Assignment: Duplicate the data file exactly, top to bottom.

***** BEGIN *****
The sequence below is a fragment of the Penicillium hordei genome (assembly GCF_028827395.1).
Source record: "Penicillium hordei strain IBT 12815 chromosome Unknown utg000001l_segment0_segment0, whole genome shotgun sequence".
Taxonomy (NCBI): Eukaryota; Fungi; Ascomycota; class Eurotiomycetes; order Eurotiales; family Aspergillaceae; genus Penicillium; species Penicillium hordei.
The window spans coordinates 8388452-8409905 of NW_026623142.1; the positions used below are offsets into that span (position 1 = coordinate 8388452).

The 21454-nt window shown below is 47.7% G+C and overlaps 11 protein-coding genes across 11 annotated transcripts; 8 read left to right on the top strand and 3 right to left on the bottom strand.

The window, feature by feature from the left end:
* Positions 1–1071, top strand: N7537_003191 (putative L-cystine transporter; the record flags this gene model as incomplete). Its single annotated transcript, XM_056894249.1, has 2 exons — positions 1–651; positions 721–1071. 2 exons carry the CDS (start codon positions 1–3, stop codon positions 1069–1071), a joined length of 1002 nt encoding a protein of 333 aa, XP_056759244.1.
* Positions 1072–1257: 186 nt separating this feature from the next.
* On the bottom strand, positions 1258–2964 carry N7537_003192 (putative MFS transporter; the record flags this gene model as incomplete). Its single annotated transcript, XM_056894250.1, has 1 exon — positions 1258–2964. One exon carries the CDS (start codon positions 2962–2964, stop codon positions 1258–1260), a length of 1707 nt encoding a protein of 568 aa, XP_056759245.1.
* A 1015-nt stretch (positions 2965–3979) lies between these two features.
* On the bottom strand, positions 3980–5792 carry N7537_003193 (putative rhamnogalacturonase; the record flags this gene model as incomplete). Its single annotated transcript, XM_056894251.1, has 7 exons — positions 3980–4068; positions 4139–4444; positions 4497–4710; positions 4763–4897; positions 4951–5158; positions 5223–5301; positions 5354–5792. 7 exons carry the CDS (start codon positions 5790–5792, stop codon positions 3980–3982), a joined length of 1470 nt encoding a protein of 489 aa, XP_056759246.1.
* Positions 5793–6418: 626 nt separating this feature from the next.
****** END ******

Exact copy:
The sequence below is a fragment of the Penicillium hordei genome (assembly GCF_028827395.1).
Source record: "Penicillium hordei strain IBT 12815 chromosome Unknown utg000001l_segment0_segment0, whole genome shotgun sequence".
Taxonomy (NCBI): Eukaryota; Fungi; Ascomycota; class Eurotiomycetes; order Eurotiales; family Aspergillaceae; genus Penicillium; species Penicillium hordei.
The window spans coordinates 8388452-8409905 of NW_026623142.1; the positions used below are offsets into that span (position 1 = coordinate 8388452).

The 21454-nt window shown below is 47.7% G+C and overlaps 11 protein-coding genes across 11 annotated transcripts; 8 read left to right on the top strand and 3 right to left on the bottom strand.

The window, feature by feature from the left end:
* Positions 1–1071, top strand: N7537_003191 (putative L-cystine transporter; the record flags this gene model as incomplete). Its single annotated transcript, XM_056894249.1, has 2 exons — positions 1–651; positions 721–1071. 2 exons carry the CDS (start codon positions 1–3, stop codon positions 1069–1071), a joined length of 1002 nt encoding a protein of 333 aa, XP_056759244.1.
* Positions 1072–1257: 186 nt separating this feature from the next.
* On the bottom strand, positions 1258–2964 carry N7537_003192 (putative MFS transporter; the record flags this gene model as incomplete). Its single annotated transcript, XM_056894250.1, has 1 exon — positions 1258–2964. One exon carries the CDS (start codon positions 2962–2964, stop codon positions 1258–1260), a length of 1707 nt encoding a protein of 568 aa, XP_056759245.1.
* A 1015-nt stretch (positions 2965–3979) lies between these two features.
* On the bottom strand, positions 3980–5792 carry N7537_003193 (putative rhamnogalacturonase; the record flags this gene model as incomplete). Its single annotated transcript, XM_056894251.1, has 7 exons — positions 3980–4068; positions 4139–4444; positions 4497–4710; positions 4763–4897; positions 4951–5158; positions 5223–5301; positions 5354–5792. 7 exons carry the CDS (start codon positions 5790–5792, stop codon positions 3980–3982), a joined length of 1470 nt encoding a protein of 489 aa, XP_056759246.1.
* Positions 5793–6418: 626 nt separating this feature from the next.